John Dewey and the Artful Life
Pragmatism, Aesthetics, and Morality
Publication Year: 2011
Published by: Penn State University Press
Series: American and European Philosophy
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Like any complex work of art or argument, this book finds itself placed in a causal web that implicates many people. Whatever value it may possess was surely enabled by the help of many of my colleagues, friends, family members, students, and teachers. I thank my excellent mentors, Richard Shusterman and Paul Guyer, for their inspiration and guidance in pragmatism, ...
Chapter 1. The Problems of Art and Life
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Many people complain about the lack of beauty in everyday life. On a cold winter day in Washington, D.C., the world-renowned violinist Joshua Bell tried to do something about it. In the middle of the morning rush hour, he stood, unannounced, in a corner of a bustling metro station and played some of the greatest compositions the Western world has produced. Not only did ...
Chapter 2. The Value of Aesthetic Experience
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Art may be the object of criminal activity, but one rarely sees art being used to fight crime. Yet this is just what Mexico City did in 2004. After consulting with officials in New York and Tokyo, Mexico City’s administration decided that the way to reduce crime on its crowded subway system was not by hiring more officers, but rather with a program that would distribute seven million ...
Chapter 3. Dewey on Experience, Value, and Ends
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The experience of the aesthetic is taken by most scholars to be a particularly valuable occasion. Yet, the devil is in the details when it comes to describing this value. To build an account of aesthetic experience that does justice to its immediate value and enjoyment by an auditor, one can profitably turn to the work of John Dewey. Dewey sets out to defend the qualitative feel of ordinary ...
Chapter 4. Aesthetic Experience and the Experience of Moral Cultivation
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In the previous chapter, I detailed a theory of value based in the work of John Dewey that attempted to do justice to the immediacy and power of the sort of value that is attributed to the aesthetic. A vital part of that account focused on Dewey’s insistence on the fundamental connection between means and ends in action. This chapter will extend the Deweyan reading of ...
Chapter 5. Reflection and Moral Value in Aesthetic Experience
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If my previous arguments are in any way felicitous, one should see a way that all experience can be experienced as aesthetic. While this includes art objects, it definitely minimized the role that such objects play in aesthetic experience, as many created and natural objects fall outside the conventionally defined realm of art objects. In order to do justice to the power of art objects as ...
Chapter 6. Orientational Meliorism and the Quest for the Artful Life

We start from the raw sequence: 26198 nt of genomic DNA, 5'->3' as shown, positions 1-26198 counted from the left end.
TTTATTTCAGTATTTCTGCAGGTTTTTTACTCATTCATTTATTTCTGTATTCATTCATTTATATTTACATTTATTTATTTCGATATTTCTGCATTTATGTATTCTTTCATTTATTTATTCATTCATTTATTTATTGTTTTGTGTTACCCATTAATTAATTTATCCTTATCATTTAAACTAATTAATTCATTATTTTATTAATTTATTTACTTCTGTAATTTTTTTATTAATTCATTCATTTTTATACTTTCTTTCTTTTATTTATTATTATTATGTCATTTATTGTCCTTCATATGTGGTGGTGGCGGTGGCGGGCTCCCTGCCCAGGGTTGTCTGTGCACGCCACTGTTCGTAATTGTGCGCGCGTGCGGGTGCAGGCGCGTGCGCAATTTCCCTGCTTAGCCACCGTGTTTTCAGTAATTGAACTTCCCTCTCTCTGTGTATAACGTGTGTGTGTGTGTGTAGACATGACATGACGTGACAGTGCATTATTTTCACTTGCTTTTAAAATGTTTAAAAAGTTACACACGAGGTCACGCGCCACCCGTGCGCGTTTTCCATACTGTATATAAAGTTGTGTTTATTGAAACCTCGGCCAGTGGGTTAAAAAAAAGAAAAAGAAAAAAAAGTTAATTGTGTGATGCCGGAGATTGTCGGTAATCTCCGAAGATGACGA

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Art and morality can and should be connected. Yet not all aesthetic experience should be conceptually tied to fine art as it is traditionally designated. The previous chapters have advanced a sustained argument concerning how experiences can be aesthetic or nonaesthetic depending on a subjective variable. I have alluded to this element as orientation, or a deep-seated way an ...
Chapter 7. Practicing the Art of Living: The Case of Artful Communication
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I have argued that a Deweyan take on aesthetic experience is an expansive, wide-ranging reading of what is connected to the aesthetic and the artful. I have also claimed that aesthetic experience connects to moral value in immediately being an instance of the absorbed, engaged endpoint of moral cultivation. The previous chapter has introduced the more general project of ...
Chapter 8. Beginning to Live the Artful Life
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We have effectively reached the end of this investigation of a Deweyan take on the aesthetic and its connection to life, activity, and moral improvement. Dewey’s reading of aesthetic experience is controversial and fresh, if it is anything. I have attempted to figure out how such a reading could answer the debates concerning art and its connection to moral cultivation, and how ...
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Publication Year: 2011
Series Title: American and European Philosophy
Devoted to the contemporary development of American and European philosophy in the pragmatic and Continental traditions, American and European Philosophy gives expression to uniquely American thought that deepens and advances these traditions and that arises from their mutual encounters. The series will focus on new interpretations of philosophers and philosophical movements within these traditions, original contributions to European or American thought, and issues that arise through the mutual influence of American and European philosophers.